Writing Tips to Change Your Life
Beginning a writing project can feel daunting. There are so many parts to be completed before the final product is in our hands. Routines are especially important for success as they allow us to have 'single pointed focus' or 'dhyana'. Routines also establish 'commitment' which cultivates 'character', the first two steps in Yogi Bhajan's seven steps to happiness. I've found having a writing routine help me overcome fears, doubts, and my own internal unwillingness to write.
So what makes a good writing routine?
It all depends on you as a person, and how you like to approach tasks. I've found a few methods that have worked really well for me, so maybe they will work well for you too. Below are the top writing routines used by authors of the past to get the work done. Take what you need, and release the steps that don't feel right to you.
Write in the Morning // Emily Bronte
The morning is a sacred time for getting things done. Throughout the world, thousands of ancient texts remind us that the morning is magic. Emily Bronte was a strong believer in morning productivity. She would get most of her daily work done before 10am to avoid not doing it at all. Rise early with the sun, meditate, then head to your desk. I do between 30 minutes and 2 hours of writing in the morning, depending on what I'm doing for the rest of the day. After my writing is done, I know I won't feel guilty when I do my other daily tasks. The important thing to remember is set aside a time, otherwise writing will consume too much of your life and you will begin to feel resentful. Getting your writing done before midday makes you feel do productive and accomplished, you won't regret it!
Have A Calm Environment // E. B. White
Set up a space in your home that is away from distractions. E. B. White tells us that there will always be distractions, because that is life. Instead of trying to get away from distractions all together, we can do our best to create a quiet environment, and learn to go beyond any other distractions that may come across our path. Other things we can do to create a calming environment is clear away clutter, have everything organised on our desk, keep our writing space out of the bedroom and place some crystals around to set the tone of the room. I keep Lepidolite near my computer so that I'm not as affected by the EMFs from spending a lot of my time typing.
Write From Joy // Henry Miller
When we sit down and write, we are performing a sacred duty. In ancient India, a whole class of people were assigned to be scribes. Ancient cultures regarded writing as an activity of the gods. When you write, write from that place of absolute joy. Go within and find what you love about the story you are creating. I use my writing as a modality to uplift and heal others. I know as long as I am writing from this place of peace, then I am staying on track.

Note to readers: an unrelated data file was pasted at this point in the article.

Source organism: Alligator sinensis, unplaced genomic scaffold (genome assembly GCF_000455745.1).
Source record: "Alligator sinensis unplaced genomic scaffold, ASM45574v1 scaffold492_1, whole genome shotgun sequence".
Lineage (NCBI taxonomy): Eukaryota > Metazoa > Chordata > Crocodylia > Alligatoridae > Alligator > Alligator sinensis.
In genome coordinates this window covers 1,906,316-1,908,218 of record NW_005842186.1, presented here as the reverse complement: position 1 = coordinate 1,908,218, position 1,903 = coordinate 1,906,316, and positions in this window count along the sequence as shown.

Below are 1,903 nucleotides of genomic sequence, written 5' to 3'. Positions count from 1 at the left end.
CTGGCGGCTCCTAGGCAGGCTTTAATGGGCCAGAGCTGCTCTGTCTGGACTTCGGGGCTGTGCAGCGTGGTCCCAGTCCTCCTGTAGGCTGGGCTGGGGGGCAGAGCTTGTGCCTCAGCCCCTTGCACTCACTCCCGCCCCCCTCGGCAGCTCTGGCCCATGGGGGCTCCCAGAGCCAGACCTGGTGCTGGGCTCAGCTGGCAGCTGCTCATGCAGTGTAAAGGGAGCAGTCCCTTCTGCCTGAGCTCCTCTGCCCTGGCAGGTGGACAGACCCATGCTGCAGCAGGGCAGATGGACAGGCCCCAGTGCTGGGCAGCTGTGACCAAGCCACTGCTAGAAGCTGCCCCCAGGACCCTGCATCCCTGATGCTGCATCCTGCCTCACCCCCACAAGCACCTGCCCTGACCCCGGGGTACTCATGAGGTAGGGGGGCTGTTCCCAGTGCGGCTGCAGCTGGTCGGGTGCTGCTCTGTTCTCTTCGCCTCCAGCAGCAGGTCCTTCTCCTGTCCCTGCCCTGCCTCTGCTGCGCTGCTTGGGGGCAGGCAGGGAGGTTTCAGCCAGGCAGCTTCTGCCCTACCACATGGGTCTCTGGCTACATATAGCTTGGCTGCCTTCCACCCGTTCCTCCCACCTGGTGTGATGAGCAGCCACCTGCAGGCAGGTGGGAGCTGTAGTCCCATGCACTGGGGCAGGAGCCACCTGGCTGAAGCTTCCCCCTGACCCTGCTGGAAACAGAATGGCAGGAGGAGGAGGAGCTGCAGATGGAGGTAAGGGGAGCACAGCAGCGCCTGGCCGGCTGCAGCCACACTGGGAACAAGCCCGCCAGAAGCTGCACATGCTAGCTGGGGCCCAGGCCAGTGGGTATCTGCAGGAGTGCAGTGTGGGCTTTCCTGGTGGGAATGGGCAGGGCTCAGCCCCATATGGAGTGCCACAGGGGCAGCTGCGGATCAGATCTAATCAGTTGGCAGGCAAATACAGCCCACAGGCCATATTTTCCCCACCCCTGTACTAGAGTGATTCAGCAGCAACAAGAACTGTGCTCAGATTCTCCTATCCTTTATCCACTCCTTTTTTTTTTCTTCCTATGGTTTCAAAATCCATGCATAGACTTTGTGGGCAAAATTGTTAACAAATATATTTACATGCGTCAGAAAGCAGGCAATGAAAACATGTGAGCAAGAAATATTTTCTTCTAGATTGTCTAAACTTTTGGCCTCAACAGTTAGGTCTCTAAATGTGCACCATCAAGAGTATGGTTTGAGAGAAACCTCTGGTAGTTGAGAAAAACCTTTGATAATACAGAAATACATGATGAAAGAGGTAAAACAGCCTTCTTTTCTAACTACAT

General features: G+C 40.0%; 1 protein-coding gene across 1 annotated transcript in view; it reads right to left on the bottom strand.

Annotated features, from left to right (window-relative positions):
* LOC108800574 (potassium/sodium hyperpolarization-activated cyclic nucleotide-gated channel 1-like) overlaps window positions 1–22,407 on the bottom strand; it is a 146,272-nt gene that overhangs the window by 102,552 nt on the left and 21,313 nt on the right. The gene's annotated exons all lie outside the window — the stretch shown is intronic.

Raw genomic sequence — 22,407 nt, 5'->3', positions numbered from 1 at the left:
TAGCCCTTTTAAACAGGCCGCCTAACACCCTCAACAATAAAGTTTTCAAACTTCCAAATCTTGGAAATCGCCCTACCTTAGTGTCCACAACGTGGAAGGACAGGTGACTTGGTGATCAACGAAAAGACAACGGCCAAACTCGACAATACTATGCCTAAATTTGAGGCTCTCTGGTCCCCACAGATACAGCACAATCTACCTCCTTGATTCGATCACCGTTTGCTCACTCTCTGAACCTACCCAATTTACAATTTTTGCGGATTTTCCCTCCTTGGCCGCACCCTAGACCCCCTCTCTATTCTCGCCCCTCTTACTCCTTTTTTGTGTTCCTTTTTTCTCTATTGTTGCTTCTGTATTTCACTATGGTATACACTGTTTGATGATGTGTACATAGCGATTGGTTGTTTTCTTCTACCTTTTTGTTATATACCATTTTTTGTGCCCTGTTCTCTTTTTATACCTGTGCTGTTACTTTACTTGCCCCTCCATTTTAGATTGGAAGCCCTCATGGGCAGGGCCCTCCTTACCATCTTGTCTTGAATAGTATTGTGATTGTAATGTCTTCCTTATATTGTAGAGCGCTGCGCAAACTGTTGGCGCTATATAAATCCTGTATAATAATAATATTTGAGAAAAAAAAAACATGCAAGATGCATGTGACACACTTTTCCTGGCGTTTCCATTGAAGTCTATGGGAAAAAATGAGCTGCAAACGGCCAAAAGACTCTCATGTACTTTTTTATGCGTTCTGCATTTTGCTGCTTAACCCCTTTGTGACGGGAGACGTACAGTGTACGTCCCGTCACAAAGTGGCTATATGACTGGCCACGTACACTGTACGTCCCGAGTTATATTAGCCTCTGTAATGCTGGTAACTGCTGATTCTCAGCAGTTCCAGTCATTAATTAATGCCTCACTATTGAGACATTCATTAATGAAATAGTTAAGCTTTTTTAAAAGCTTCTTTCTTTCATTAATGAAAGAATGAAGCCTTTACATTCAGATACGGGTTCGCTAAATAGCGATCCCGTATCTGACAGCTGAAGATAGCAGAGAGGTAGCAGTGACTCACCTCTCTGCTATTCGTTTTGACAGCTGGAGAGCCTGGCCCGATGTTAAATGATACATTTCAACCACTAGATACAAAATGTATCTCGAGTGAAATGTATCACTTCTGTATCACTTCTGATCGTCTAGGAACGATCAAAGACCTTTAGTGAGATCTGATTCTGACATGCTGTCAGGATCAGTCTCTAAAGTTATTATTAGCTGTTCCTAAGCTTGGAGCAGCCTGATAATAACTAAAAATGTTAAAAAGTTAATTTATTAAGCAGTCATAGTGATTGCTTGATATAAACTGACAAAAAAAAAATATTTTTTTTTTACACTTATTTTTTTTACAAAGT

The Desire To Write Grows With Writing // Erasmus
Repeating the action of writing allows us to write our best work. Erasmus teaches us that there will be days where we do not want to write, because our emotions fluctuate from day to day. Making writing an everyday habit allows us to continue the practice of writing, no matter how we feel. Its a bit like meditation - the days where we don't feel like meditating are the days we often need to the most. Set aside time everyday and you'll find yourself being able to move beyond writer's block.
Work On One Project At A Time // Henry Miller
This is the simplest tip, but its definitely the most powerful. Focus your mind on one project at a time, and you'll see how quickly you'll build up. I know how it feels to be overwhelmed by lots of inspiration for multiple books or articles, and that's perfectly fine, but remember to work on one project at a time. When I get an idea, I write it down in a notebook and let it be. When I'm ready to complete that project, I will have the note there.
Be Ok With Rewriting // Karen Russell
Being precious with our own writing is a form of perfectionism. We want to have it 'right' the first time, instead of allowing our ideas to morph and change. I know it can feel like a waste of time rewriting most of your piece, but trust me it isn't! Rewriting is a sign that your ideas are changing to reveal an even greater idea. Nothing is really a waste of time, it is simply another step in our path.
Be Gentle With Yourself // Henry Miller
You are doing your best in every moment, and that is enough. Buddha often said that if your kindness does not include yourself, then it is incomplete. Likewise, if your writing routine doesn't allow for breaks and time to relax, then it is incomplete. Your projects will improve drastically if you come from a place of reverence for yourself. For me, every weekend I consciously devote only 1 hour to my writing. I make sure to schedule in relaxing activities, or whatever I feel like doing, so I don't become trapped in monotony. I'm sure you'll find yourself having better ideas too, as space creates opportunities.
Writing routines change from time to time, as our life also changes. We must be willing to go with that flow of change, and alter our routine as we need it. If you're finding it too hard to stick to a particular task in your routine, then change it around and see how you go. Whenever I make changes to my routine, I go within and ask myself what I need to do in order to get the work done. Most often its not the task itself that pushes us off the wagon, but the way we approach it.